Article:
If you can tell that a particular encounter is going to be too difficult, could you have that encounter maybe just move to somewhere that makes sense leaving the player an opportunity to be stealthy and survive? Possibly as part of a cycle between hunting, wandering, resting states? You could just remove a tough encounter entirely after some time has passed but I think there's something about knowing that there's a persistent threat that's just waiting for you.
Not to discourage you from learning to program but, if you already have an abundance of written material, why are you not looking at doing a book or a comic or a tabletop game of some kind instead? Something that doesn't require years to learn a technical skill before you're able to introduce your vision to the public. If you do have a passion for programming and you learn enough to begin making games, consider that if you've been writing and publishing all this time you would have all this IP at your disposal that has already been exposed to the public and have a measured response for.
Several reasons. I find that video games are a great storytelling medium since you get to interact the the characters and world. The Last of Us had me care more about the characters than any comic, book, or movie did. Plus, I figured a game would have a bigger audience. I don't really care about the money, I just want to share my universe. The best book publishers usually require giving away some of the rights to the ip. I did plan on self publishing a book series that had a shared universe with the game. I seriously considered comics but a video game would make the world that much more believable in my opinion since it would be in motion and had actual sound and emotional expressions. I eventually plan on starting a game/animation studio. I find that animation shouldn't just be for young audiences.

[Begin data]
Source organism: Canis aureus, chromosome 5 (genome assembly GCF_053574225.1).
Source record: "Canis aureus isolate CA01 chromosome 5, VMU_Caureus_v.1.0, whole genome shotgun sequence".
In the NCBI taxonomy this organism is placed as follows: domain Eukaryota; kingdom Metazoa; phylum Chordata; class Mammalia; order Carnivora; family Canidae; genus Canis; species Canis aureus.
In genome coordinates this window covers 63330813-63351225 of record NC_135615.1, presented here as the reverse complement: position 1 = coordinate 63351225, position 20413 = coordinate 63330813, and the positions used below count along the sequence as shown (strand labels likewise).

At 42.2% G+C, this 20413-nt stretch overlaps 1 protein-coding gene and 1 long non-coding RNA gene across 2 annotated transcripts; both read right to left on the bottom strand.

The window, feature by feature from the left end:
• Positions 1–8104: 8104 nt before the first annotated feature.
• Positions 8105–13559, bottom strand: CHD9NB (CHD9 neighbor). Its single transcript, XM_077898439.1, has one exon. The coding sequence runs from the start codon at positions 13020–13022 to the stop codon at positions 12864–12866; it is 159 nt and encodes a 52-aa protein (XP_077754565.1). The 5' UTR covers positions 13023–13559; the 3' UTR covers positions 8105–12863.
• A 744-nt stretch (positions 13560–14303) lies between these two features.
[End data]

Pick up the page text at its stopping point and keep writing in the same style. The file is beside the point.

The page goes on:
It sounds like you have some enthusiasm for the universe you've created. Perfect, don't loose that. Do you have the same enthusiasm for learning to program?
Consider that while the trade off with publishing a book is giving away some of the rights to the IP, the trade off for creating a game is a significant investment in time, money, and effort that you may or may not enjoy. And there's no guarantee that either yourself or other developers will be able to deliver your vision (there's always some feature that doesn't go quite as planned).
The allure of building a universe from the dust of electrons and breathing life into it is powerful. And as one might expect, looking at it from that perspective, it's not easy or fast. Good luck.
If you want to deduce more about how VO in the game industry works, you should network. I see that your company is in Calgary and does business globally. I don't suppose there's much of a game development community in Calgary (I checked on GameDevMap.com just now and I see that the Alberta devs are all in Edmonton), so you'd need to travel. Get on the mailing list for the Edmonton IGDA chapter, if there is one, and subscribe to GamesIndustry.biz and Gamasutra and Kotaku. Plan now to attend GDC and GDC Europe and other game industry conferences. Talk to producers and audio directors and design directors, not so much to tell them about your company as to learn the things you need to know to navigate this industry.
It looks like the site is a bit inactive but there's a number of links to game dev studios that are still active on http://www.candevs.ca/ Bioware in Edmonton would probably be the most well known studio but there seems to be a fair number of indies throughout Alberta. Google "Alberta Game developers" or whatever city and you get some pretty good results.